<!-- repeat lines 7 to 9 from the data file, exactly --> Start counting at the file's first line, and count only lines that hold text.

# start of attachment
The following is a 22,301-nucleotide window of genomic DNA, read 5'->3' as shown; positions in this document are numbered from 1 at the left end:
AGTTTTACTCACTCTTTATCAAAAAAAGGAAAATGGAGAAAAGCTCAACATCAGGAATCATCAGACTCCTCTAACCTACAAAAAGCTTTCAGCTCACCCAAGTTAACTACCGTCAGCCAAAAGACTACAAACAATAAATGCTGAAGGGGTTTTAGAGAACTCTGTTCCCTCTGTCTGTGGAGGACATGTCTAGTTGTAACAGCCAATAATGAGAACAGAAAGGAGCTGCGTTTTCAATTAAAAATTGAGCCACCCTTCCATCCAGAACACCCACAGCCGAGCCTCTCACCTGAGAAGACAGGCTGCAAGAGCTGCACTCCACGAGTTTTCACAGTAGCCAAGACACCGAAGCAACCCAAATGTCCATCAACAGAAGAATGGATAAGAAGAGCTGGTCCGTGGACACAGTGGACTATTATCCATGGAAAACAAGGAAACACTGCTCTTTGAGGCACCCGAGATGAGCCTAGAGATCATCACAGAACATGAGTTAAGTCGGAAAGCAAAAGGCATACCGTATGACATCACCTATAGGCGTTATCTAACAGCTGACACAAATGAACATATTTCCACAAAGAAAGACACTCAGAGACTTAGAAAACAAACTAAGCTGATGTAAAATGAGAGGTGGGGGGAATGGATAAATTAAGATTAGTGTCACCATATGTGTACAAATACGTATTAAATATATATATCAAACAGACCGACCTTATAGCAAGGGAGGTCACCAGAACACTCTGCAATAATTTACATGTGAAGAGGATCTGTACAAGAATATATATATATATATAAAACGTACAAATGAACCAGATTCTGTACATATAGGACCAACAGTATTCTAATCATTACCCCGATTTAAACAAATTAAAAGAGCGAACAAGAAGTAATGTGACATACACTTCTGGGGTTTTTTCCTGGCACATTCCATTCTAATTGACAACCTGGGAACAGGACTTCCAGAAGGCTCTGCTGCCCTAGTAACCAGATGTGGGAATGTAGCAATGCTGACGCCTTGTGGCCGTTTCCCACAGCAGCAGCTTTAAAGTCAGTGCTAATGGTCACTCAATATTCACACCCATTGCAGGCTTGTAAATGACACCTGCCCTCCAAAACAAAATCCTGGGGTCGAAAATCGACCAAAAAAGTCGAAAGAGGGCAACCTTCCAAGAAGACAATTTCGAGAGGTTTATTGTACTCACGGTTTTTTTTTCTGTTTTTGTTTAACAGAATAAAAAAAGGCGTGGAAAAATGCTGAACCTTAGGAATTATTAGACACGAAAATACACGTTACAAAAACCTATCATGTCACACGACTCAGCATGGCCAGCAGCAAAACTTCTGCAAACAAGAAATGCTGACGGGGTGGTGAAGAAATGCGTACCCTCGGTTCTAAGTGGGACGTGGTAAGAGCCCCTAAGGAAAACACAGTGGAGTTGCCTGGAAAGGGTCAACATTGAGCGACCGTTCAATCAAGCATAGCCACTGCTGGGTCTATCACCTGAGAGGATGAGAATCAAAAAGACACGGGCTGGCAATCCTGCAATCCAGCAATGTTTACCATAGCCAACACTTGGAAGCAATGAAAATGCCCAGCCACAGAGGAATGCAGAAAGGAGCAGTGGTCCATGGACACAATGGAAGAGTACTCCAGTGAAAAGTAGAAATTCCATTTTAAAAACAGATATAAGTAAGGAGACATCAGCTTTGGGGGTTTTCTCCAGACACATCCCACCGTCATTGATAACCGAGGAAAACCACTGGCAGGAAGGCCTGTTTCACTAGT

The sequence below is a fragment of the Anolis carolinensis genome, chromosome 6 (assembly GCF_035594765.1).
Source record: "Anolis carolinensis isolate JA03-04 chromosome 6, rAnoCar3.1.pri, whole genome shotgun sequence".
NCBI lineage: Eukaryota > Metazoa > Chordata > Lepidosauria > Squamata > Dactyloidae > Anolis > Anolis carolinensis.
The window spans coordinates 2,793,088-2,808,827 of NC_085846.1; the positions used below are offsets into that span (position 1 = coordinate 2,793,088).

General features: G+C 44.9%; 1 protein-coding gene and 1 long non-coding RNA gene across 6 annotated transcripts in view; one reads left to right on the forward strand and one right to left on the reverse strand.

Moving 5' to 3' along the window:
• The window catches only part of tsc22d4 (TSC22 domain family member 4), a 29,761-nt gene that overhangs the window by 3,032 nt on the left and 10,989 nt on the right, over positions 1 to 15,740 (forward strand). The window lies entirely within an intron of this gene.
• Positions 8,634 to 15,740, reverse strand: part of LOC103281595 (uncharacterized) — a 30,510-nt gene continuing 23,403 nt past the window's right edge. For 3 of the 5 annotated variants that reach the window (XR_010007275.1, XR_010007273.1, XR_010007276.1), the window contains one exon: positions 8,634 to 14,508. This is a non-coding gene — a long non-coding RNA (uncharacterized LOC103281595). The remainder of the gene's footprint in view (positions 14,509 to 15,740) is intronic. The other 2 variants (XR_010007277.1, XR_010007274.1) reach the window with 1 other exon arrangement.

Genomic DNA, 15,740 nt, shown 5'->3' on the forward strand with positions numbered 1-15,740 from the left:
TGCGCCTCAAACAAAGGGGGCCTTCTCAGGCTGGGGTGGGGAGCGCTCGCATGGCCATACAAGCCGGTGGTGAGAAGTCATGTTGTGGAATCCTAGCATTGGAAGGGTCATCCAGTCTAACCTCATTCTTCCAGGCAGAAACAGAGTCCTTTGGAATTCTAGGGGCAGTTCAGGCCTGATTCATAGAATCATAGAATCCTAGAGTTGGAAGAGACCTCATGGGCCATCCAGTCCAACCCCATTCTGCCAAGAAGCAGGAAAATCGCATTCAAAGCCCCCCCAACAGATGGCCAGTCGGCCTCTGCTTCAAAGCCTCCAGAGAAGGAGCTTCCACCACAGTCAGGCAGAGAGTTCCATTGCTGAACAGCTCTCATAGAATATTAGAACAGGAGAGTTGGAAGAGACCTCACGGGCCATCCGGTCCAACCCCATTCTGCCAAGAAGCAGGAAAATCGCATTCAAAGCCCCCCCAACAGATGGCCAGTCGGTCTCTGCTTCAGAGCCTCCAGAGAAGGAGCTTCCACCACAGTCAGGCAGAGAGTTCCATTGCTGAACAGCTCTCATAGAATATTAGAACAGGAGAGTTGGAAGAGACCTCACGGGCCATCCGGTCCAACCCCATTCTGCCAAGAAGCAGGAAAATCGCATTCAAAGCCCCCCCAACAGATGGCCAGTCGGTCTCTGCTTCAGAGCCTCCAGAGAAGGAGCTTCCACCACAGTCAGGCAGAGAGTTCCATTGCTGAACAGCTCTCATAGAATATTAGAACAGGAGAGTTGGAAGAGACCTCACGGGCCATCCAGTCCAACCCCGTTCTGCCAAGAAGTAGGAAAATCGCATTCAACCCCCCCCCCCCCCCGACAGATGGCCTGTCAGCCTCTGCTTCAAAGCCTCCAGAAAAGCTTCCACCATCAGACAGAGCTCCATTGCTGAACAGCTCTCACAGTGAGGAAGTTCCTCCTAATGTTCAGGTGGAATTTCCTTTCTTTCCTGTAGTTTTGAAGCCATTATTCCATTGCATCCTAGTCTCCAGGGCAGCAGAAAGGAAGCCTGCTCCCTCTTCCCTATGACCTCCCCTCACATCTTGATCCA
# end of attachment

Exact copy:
General features: G+C 44.9%; 1 protein-coding gene and 1 long non-coding RNA gene across 6 annotated transcripts in view; one reads left to right on the forward strand and one right to left on the reverse strand.

Moving 5' to 3' along the window:
• The window catches only part of tsc22d4 (TSC22 domain family member 4), a 29,761-nt gene that overhangs the window by 3,032 nt on the left and 10,989 nt on the right, over positions 1 to 15,740 (forward strand). The window lies entirely within an intron of this gene.